Because of the time, the information we have on the painter is scarce. However, there is something certain:
Perugino carried on what Masaccio and others had been doing before, but he was able to place his painted forms in depicted space in a new and convincing way. Perugino began his work after he was commissioned by Pope Sixtus IV reigned to paint part of a cycle of frescoes for the Sistine Chapel in Rome.
As far as the composition is concerned, the most striking element is line, through which Perugino almost left us with a textbook case study of one-point linear perspective.
While the series of horizontal lines divide foreground from background, the diagonal orthogonal lines create the appearance of depth as they converge at the vanishing point near the doorway of the building in the background.
The result is that the scene takes place on what appears to be a large grid which allows viewers to quite clearly ascertain the distance between figures in the foreground, middle ground, and background.
In addition, Perugino used aerial perspective to make the hills on either side of the temple appear to fade into the background. Both types of perspective help the viewer understand visually that the scene is anchored realistically in three dimensions, even though it was obviously painted on a two-dimensional picture plane.
The subject matter of the scene was taken from Matthew For flesh and blood has not revealed this to you, but my heavenly Father. And so I say to you, you are Peter, and upon this rock I will build my church, and the gates of the netherworld shall not prevail against it. I will give you the keys to the kingdom of heaven.
Whatever you bind on earth shall be bound in heaven; and whatever you loose on earth shall be loosed in heaven. In the fresco, Christ is shown in the middle, literally giving St. Also around them are figures in contemporary dress, who seem to witness the momentous event. Quite clearly, the handing of the keys to Peter is meant to frame the Catholic doctrine of apostolic succession by which Christ handed power to Peter, and hence onto the popes.
Christ and Peter are the figures of prime importance in this scene, and the importance of spiritual authority embodied in the keys is particularly emphasized by the key which hangs down vertically along the axis where the vanishing point is located.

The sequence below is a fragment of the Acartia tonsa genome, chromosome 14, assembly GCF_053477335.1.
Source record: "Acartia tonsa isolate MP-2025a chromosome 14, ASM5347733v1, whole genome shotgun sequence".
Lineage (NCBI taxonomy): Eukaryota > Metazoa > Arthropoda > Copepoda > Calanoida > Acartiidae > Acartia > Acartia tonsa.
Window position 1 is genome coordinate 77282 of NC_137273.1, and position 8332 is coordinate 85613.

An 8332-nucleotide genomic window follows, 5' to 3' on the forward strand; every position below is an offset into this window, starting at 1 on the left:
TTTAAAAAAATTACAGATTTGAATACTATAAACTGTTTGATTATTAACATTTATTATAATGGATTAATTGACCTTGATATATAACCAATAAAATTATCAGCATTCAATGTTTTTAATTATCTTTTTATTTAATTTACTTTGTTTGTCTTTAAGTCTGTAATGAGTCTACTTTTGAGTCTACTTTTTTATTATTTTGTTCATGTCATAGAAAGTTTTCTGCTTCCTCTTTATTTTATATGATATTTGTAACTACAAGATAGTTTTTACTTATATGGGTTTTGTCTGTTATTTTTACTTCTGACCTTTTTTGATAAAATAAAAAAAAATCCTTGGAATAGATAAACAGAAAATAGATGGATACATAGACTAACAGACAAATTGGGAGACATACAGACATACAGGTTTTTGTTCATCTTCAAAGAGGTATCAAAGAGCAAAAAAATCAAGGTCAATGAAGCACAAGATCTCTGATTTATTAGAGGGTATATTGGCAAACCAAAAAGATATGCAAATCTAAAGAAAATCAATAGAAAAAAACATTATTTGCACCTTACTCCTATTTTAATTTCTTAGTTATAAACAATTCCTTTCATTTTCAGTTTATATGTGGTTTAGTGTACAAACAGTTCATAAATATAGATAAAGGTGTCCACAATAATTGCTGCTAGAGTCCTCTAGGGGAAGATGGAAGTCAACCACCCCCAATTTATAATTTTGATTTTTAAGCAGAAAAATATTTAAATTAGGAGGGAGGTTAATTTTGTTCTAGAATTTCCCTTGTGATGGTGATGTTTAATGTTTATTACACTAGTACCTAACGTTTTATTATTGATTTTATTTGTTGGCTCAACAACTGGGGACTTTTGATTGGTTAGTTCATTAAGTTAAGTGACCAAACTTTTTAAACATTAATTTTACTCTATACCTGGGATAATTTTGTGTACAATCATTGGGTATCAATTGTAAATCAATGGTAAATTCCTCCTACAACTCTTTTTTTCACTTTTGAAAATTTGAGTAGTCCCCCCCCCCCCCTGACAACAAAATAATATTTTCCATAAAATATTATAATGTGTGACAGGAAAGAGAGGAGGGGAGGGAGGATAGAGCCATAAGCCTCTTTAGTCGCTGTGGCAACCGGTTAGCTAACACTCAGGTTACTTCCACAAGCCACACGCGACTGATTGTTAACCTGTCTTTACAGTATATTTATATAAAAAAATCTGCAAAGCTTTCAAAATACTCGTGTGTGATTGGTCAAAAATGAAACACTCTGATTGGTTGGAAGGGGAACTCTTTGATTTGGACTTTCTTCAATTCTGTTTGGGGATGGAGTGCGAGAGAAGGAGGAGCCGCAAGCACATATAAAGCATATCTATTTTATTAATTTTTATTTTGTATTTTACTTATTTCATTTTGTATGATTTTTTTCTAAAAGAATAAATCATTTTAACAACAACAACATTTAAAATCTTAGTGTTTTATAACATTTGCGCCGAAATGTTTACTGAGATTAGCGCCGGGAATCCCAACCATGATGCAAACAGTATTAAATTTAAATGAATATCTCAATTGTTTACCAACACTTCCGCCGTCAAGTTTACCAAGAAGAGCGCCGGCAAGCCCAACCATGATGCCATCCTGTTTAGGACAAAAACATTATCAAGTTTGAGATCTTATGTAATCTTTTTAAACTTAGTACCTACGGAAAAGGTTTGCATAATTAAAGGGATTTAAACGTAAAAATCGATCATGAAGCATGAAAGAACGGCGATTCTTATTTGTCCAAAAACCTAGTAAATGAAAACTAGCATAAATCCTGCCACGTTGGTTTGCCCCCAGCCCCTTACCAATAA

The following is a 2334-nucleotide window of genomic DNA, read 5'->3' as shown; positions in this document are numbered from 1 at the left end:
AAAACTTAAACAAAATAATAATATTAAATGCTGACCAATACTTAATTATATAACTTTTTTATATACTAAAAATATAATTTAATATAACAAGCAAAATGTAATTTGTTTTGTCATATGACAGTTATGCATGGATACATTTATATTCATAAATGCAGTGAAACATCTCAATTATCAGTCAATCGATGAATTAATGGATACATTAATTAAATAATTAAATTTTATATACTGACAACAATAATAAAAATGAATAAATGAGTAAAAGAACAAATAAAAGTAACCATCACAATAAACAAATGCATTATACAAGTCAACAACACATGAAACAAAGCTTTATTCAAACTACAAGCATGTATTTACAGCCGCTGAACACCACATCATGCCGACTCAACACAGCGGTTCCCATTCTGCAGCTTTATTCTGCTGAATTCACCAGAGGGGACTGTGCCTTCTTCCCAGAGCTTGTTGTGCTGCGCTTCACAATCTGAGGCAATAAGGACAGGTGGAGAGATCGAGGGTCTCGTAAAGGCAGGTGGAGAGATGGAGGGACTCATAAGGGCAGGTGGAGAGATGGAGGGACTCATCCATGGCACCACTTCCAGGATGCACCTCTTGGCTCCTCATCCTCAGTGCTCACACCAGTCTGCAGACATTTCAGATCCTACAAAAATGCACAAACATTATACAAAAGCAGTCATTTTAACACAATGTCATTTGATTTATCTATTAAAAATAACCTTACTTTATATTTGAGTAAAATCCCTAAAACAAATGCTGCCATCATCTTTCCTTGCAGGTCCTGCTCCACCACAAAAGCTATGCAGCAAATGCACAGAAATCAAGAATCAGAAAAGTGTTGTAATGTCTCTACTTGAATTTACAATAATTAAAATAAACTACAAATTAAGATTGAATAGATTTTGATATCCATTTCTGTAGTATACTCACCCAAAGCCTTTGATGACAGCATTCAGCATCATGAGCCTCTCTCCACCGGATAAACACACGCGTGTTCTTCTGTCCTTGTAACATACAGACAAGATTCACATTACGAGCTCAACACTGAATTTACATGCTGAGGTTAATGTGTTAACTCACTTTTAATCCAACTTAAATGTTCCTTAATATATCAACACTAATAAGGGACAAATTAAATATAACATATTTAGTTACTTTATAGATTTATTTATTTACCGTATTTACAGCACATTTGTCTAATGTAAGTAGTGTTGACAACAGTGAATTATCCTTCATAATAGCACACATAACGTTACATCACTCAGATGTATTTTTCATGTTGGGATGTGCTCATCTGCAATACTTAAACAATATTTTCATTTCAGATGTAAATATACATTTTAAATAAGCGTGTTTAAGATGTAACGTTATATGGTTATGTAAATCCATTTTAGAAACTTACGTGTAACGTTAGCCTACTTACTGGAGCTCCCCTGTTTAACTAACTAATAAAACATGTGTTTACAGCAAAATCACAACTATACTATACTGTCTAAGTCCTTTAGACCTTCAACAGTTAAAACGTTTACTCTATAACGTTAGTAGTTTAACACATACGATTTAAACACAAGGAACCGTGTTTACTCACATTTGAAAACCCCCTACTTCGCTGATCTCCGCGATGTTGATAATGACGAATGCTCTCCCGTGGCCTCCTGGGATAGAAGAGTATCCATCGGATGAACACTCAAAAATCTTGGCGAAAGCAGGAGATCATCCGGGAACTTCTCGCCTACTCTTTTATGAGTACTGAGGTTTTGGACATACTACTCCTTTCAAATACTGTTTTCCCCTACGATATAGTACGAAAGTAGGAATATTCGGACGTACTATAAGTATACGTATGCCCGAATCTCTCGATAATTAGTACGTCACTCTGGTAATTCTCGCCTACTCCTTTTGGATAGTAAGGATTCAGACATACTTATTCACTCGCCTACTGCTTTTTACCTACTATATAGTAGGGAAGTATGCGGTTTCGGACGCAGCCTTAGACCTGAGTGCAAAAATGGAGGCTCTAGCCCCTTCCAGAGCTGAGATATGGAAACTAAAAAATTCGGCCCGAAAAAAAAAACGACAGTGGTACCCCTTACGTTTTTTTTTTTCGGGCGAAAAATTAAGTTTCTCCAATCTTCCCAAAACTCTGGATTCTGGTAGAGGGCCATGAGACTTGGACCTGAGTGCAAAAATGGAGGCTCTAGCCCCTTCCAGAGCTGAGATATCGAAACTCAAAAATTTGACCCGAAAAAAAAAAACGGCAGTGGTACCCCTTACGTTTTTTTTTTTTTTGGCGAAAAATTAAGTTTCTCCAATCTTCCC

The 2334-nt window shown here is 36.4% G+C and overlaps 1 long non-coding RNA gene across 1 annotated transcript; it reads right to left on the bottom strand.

The setting is a piazza, which is very spacious and airy. It is not a piazza from real life, but instead an idealized one with a temple in the middle of it. Aided by the grid-like ground pattern, we see separate groups of figures in the middle ground on both left and right sides of the piazza.
The looming structures in the background are particularly notable. The temple is centrally-planned and domed, presumably with eight sides. For pilgrims visiting the Holy Land, the Temple of Solomon was thought to be associated with the Dome of the Rock in Jerusalem, and so what we are seeing here is based on a similarly octagonal and domed form.
On either side of the temple, monumental arches stand decorated with reliefs and gilded surfaces. These are triumphal arches of the kind built by the ancient Romans. These particular arches, however, resemble one very specific arch built in Rome around A.
Constantine was the first emperor to legalize the profession of the Christian faith in the empire after centuries of Christian persecution by pagan emperors, and he was also the patron of the greatest churches of the late antique period.Christ Handing the Keys to Saint Peter is located in the Sistine Chapel, Rome.
The commission was given to Perugino because of his successful series of mural paintings for a chapel in the Old St Peter's Basilica in Rome. The giving of the keys to Saint Peter | Pietro Perugino | In the painting, we see Christ handling the keys of heaven to St. Peter, the first pope of the Catholic Church.
Around them, we see the 12 apostles, with a halo above their heads, mixed with other personalities of that time. Perugino, Christ Giving the Keys of the Kingdom to St. Peter, Sistine Chapel, , fresco, 10 feet 10 inches x 18 feet (Vatican, Rome) (view large public domain image here) The painting shows the moment when Christ, standing in the center dressed purple and blue garments, gives the keys of the heavenly kingdom to the kneeling St.
Peter. Christ Handing the Keys to Saint Peter is located in the Sistine Chapel, Rome. The commission was given to Perugino because of his successful series of mural paintings for a chapel in the Old St Peter's Basilica in Rome.
Il Perugino | Christ Handing the Keys to St Peter Among Perugino's frescoes in the Chapel, the Christ Giving the Keys to St. Peter is stylistically the most instructive.
This scene is a reference to Matthew 16 in which the "keys of the kingdom of heaven" are given to benjaminpohle.com [ 1 ]. Left side (detail), Perugino, Christ Giving the Keys of the Kingdom to St. Peter, Sistine Chapel, , fresco, 10 feet 10 inches x 18 feet (Vatican, Rome) In the middle-ground, the figures are much smaller than those in the foreground, suggestive of their spatial distance.